Friday, April 1, 2011

Who says to avoid weasel words?

As news writers, we must be careful to distinguish between fact and opinion. When we offer our own opinion, it should be clearly identified as such. When we offer someone else's opinion, we must say whose opinion it is. That, of course, means that we have to know to whom the opinion belongs in the first place.
One of the most obvious and most widely used non-attributable attributions used in everyday speech is "they say." In a news article that means absolutely nothing. The sentence "they say that the economy is getting better," gives the reader no information at all unless you have clearly identified who the word "they" represents. For example, "I asked three professors of economics from the Harvard School of Business, and they say..." identifies the people whose opinion or expertise is being cited and is a perfectly acceptable phrasing, especially if the names of the individuals are included or at least available via a source link.

The word "they" is pretty nebulous and is an easy one to catch, but sometimes, we might sound like we're giving source information when we're not. "Four out of five dentists agree that for patients who chew gum, sugarless gum is better." That statement is somewhat misleading because it seems to give the source of some bit of information, but does it? Did the writer only ask five dentists? That might make it a statistically unreliable sample. Did the writer ask twenty-six dentists until he got four within a five dentist sample that agreed with the premise? Did the writer ask 2000 dentists and get agreement from 1600 of them? Unless the detail of the survey is given, the reader doesn't know how much weight or credibility lies behind the statement.

As independent news writers, we need to work harder than someone who writes under the mantle of traditional news services like Reuters or the Associated Press to establish and maintain our credibility. So when a Reuters news writer uses the phrase "Economists say job growth between 250,000 and 300,000 is needed..." hardly anyone bats an eye or asks, "which economists? All of them? was it the economist cited in the previous paragraph and some unspecified others? Is it four out of five economists asked?" Strictly speaking, we, as readers, don't know whether that group of economists is employed by a biased entity, have any particular credentials, or even if they exist in any way more substantially than some guys in business suits overheard in a Starbucks near Wall Street.We need to be better than that. News writers should always give the reader the source of that information. If it is the consensus ascertained from a reputable poll or survey of economists, then we need to properly cite the polling organization and even the date of the poll, preferably with a link back to the actual data.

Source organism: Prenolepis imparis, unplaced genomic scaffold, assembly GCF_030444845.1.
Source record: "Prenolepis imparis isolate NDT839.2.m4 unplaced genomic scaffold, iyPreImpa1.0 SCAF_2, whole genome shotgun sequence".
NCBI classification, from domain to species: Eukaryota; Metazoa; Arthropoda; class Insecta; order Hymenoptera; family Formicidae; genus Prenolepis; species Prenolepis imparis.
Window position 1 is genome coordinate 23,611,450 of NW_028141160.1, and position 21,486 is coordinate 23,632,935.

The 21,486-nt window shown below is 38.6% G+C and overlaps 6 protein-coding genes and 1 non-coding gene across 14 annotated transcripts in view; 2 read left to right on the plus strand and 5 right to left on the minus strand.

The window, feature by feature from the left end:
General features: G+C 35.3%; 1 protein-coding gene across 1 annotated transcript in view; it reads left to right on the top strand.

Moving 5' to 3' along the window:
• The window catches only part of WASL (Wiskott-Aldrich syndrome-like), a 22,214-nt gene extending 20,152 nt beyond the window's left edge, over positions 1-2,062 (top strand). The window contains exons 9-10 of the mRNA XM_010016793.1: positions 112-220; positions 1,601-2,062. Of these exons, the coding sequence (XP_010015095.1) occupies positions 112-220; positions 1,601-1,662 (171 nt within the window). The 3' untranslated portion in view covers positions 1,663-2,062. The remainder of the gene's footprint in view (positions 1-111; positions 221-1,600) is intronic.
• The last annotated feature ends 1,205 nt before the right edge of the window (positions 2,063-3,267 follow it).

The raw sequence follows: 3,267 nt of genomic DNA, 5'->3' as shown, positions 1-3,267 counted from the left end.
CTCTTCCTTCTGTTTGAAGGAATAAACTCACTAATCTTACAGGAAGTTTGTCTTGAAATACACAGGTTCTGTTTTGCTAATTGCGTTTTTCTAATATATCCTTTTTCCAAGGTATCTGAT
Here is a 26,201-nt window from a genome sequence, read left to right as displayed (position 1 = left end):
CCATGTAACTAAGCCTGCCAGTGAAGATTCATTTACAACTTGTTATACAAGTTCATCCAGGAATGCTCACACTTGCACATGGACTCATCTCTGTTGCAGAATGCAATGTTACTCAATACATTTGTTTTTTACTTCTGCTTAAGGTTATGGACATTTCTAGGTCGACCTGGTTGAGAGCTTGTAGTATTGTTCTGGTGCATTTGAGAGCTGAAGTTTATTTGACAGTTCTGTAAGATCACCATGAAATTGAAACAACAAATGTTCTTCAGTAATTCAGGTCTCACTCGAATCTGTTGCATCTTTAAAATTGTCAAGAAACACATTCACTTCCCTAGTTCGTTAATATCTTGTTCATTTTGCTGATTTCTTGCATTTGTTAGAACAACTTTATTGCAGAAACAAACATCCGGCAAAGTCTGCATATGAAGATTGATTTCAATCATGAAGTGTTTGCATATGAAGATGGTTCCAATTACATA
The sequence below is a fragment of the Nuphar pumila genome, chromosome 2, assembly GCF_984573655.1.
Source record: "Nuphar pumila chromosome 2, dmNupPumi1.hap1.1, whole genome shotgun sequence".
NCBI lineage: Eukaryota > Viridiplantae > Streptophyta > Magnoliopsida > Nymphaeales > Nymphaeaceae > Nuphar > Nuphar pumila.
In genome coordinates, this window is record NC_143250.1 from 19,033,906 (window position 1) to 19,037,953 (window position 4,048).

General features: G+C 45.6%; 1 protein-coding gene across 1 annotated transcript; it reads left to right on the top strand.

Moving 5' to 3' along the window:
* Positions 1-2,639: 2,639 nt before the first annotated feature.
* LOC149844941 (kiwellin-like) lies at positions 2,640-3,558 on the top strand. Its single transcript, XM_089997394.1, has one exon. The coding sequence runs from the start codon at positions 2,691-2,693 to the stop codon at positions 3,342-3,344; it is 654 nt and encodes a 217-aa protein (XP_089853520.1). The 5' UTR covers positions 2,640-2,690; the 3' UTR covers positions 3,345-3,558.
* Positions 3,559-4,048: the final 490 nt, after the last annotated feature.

Here's an example of a vague source reference that is acceptable, because the specific information is given later on: "A government report says..." By itself that would not pass muster because it is unverifiable. There are too many government agencies and reports to allow the reader to judge the quality of the information provided. While I recommend providing the best information at the first use of the source's information, in this case the Associated Press writer does fill in the blank in the next paragraph when he says "The Department of Transportation's inspector general says in a report posted online Friday..."

That qualification gives the reader enough information to make a judgement about the information's credibility. Ideally, in the internet age, he would have included a link to the original report so the reader has access to the full set of information and the context from which the quotes were drawn. This wasn't possible when newspapers were the primary news outlet, but it is now and we should take advantage of linking to source material to enhance our news reports whenever possible, and not just when it is required in the citation guidelines of a particular news publisher.

In short, for any information which we attribute to the opinion or expertise any group of experts, we must say who those experts are and how we know the group believes it in order for our work to be credible. That applies whether the group is they, previous generations, veterans, Republicans, liberals, economists, or four out of five dentists.


  1. YES! We learned this when I was in school studying journalism. More and more, however, I see "news" that's not supported with facts and attribution. Love this post.

  2. Great post. It's like "4 out of 5 hospitals prefer Tylenol" campaign (or such the number was). The reason was financial largely...not for efficacy. And I wonder how many cases of liver damage occurred as a result when aspirin (not risk-free either) may have been more suitable.